Jane Addams: Pioneer of the Hull House, Helen Stone Peterson

Henry Clay: Leader in Congress, Helen Stone Peterson

Fredrick Douglass: Freedom Fighter, Lillie Patterson

David Glasgow Farragut: Our First Admiral, Jean Lee Latham

Francis Marion: Swamp Fox of the Carolinas, Elizabeth and Carl Carmer

Booker T. Washington: Leader of His People, Lillie Patterson

Authors, Artists, and Entrepreneurs

Helen Keller: Toward the Light, Stewart and Polly Anne Graff

Francis Scott Key: Poet and Patriot, Lillie Patterson

Ernest Thompson Seton: Scout and Naturalist, Wyatt Blassingame

Booker T. Washington: Leader of His People, Lillie Patterson

 

This series has definitely invited our budding readers into the amazing lives of people who made a difference...and into another reading level of living books!



Note the varied covers. I appreciate having a visual picture of what I am looking for when shopping a used bookstore or garage sale.

Living Books in High School

When we started our homeschooling high school journey in 2003, I was determined not to leave the learning power of Living Books behind in the elementary and middle school years. 

Living Books belong in high school!

While preparing a workshop I will present at the 2017 FPEA Convention, May 25-27, I decided to give Celebrate Simple readers some quick ideas we used as we incorporated Living Books into high school course content. Our high school learners were greatly impacted by the Living Books they chose. In fact, several titles greatly impacted career choices and life goals.

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When we began our high school journey, the first content area in which we incorporated Living Books was history. This seemed a natural choice since we had been using Living Books--biographies, autobiographies, and historical fiction--to accent our history studies in the elementary and middle school years.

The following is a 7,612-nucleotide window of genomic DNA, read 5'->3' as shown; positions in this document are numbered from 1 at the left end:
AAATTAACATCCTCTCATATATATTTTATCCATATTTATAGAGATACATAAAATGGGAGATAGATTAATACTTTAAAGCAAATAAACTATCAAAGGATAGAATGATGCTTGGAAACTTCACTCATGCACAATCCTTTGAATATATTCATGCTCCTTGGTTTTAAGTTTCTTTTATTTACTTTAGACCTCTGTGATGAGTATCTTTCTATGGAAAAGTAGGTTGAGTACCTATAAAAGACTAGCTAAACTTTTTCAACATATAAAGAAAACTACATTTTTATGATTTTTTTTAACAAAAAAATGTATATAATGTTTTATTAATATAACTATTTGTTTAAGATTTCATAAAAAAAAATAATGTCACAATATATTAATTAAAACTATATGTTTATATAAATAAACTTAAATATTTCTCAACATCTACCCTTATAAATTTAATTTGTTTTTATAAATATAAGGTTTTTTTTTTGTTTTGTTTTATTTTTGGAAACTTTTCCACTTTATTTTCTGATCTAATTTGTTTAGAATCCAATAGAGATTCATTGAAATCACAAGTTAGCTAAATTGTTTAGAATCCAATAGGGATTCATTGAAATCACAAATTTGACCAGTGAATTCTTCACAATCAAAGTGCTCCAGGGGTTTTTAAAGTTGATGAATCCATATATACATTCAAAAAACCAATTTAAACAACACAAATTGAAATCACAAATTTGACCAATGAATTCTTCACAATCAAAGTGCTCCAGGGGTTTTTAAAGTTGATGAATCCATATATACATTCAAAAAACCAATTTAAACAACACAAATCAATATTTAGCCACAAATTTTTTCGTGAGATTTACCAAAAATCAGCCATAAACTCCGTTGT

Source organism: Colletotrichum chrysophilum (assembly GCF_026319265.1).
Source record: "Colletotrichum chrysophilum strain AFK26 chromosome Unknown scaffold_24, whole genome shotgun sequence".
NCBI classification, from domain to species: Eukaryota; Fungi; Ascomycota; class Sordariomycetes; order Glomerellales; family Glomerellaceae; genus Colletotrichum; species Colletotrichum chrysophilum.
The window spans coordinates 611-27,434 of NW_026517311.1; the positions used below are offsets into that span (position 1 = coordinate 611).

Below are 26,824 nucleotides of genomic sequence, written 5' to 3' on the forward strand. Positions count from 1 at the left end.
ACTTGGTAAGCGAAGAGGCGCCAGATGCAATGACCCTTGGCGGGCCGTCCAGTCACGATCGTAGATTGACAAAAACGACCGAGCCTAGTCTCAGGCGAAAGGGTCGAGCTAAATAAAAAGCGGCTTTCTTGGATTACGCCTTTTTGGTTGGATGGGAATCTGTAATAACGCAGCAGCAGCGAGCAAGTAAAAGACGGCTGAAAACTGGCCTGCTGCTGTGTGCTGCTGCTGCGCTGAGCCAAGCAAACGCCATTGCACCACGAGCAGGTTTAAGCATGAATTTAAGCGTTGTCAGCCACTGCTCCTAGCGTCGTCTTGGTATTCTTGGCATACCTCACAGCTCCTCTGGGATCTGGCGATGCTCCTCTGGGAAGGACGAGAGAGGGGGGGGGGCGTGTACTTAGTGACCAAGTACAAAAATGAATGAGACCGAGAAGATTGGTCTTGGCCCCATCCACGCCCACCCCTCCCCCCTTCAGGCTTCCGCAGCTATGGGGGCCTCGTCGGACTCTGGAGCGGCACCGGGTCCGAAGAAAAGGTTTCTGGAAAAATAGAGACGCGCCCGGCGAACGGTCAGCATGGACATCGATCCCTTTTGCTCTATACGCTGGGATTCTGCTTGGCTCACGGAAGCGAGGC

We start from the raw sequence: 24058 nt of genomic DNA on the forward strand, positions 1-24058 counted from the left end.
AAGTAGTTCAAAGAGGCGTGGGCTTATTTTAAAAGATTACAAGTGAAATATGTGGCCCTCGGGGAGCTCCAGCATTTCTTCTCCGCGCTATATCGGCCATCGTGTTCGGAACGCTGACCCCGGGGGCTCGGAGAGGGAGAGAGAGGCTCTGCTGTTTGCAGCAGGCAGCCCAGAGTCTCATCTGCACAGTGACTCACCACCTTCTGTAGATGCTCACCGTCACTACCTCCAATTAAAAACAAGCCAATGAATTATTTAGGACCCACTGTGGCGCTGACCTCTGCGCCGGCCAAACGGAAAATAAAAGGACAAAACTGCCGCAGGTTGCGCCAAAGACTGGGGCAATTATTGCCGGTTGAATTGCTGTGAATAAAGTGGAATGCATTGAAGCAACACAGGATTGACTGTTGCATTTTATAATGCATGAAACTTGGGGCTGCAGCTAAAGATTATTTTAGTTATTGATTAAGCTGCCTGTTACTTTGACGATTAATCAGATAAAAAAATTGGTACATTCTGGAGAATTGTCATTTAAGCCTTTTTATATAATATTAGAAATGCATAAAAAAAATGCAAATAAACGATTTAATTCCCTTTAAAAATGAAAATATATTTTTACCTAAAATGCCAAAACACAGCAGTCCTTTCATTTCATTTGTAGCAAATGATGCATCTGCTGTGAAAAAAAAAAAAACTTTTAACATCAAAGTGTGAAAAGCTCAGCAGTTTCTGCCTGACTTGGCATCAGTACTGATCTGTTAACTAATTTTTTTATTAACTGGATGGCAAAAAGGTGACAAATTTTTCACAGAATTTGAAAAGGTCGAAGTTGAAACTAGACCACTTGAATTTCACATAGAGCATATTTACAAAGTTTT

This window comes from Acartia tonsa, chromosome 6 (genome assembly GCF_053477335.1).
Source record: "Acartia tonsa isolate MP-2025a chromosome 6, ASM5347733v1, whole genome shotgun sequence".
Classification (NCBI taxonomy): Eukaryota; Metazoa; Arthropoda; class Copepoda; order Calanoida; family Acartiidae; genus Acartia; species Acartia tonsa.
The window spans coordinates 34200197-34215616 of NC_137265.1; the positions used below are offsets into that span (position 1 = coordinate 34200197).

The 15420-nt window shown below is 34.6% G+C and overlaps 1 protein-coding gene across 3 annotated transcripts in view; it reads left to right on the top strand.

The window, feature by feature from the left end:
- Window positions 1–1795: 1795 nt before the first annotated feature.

Adding Living Books to our science studies was also a natural fit, especially for learners who had interest in specialty areas or who wanted to dig deeper to learn more about scientists and inventors. As our young adults advanced through the high school years, we branched out into adult and college level materials. 

Reaching our creatives with written materials was a challenge at times, unless the reading was related their artistic gifting or interest. If you find yourself in that quandary, know that you are not alone and that your efforts are worth the time spent trying to find them great, applicable reads.

And, I had to let go of my more rigid definition of what a Living Book was in order to be open to the plethora of possibilities I would  have otherwise discounted.

The power of the story--not my definition of Living Book--impacted the life of the reader. 

What about an athlete who loves to read? How can Living Books be interwoven in a personal fitness or weight training course? And, what about an athlete who would rather play ball than read?

Living Books have the power to pull in even the most reluctant reader! 

Living Books can give life to any subject, if we allow them the opportunity to do so. Recently, one daughter began to lean toward personal growth and leadership materials, while another continued on her pursuit of all things medical. Why not include Living Books in that area, too!

If you are in Orlando over Memorial Day weekend, I would love for you to join me in my workshop, Keeping High School Alive with Living Books, at the FPEA Convention. This workshop will offer insight as to how Living Books bring high school studies to life and influence choices learners make beyond the tassel turning. The workshop will be packed with specific ideas in regards course content, book titles, and life-learning experiences. Hope to see you there! 

 

 

The Inauguration: Watching and Learning Together

I have been asked if our family will watch the inauguration.

Yes.

Wait! Before you decide to click off this post thinking I am about to get political, I encourage you to read on.

This post is about relationships.


My brother and I waited in anticipation as Grammy turned the knob on the television. One click, fuzzy white. Another click, more fuzz. One more click and there it was, the Inauguration. People lined streets, flags waving. Bands were playing. The date was January 20, 1973.

This was the day we waited for; the day we would spend at Grammy’s watching the inauguration of Richard Nixon.

We didn’t really understand the scope of the meaning behind an inauguration.

What we did know was we loved spending time with Grammy.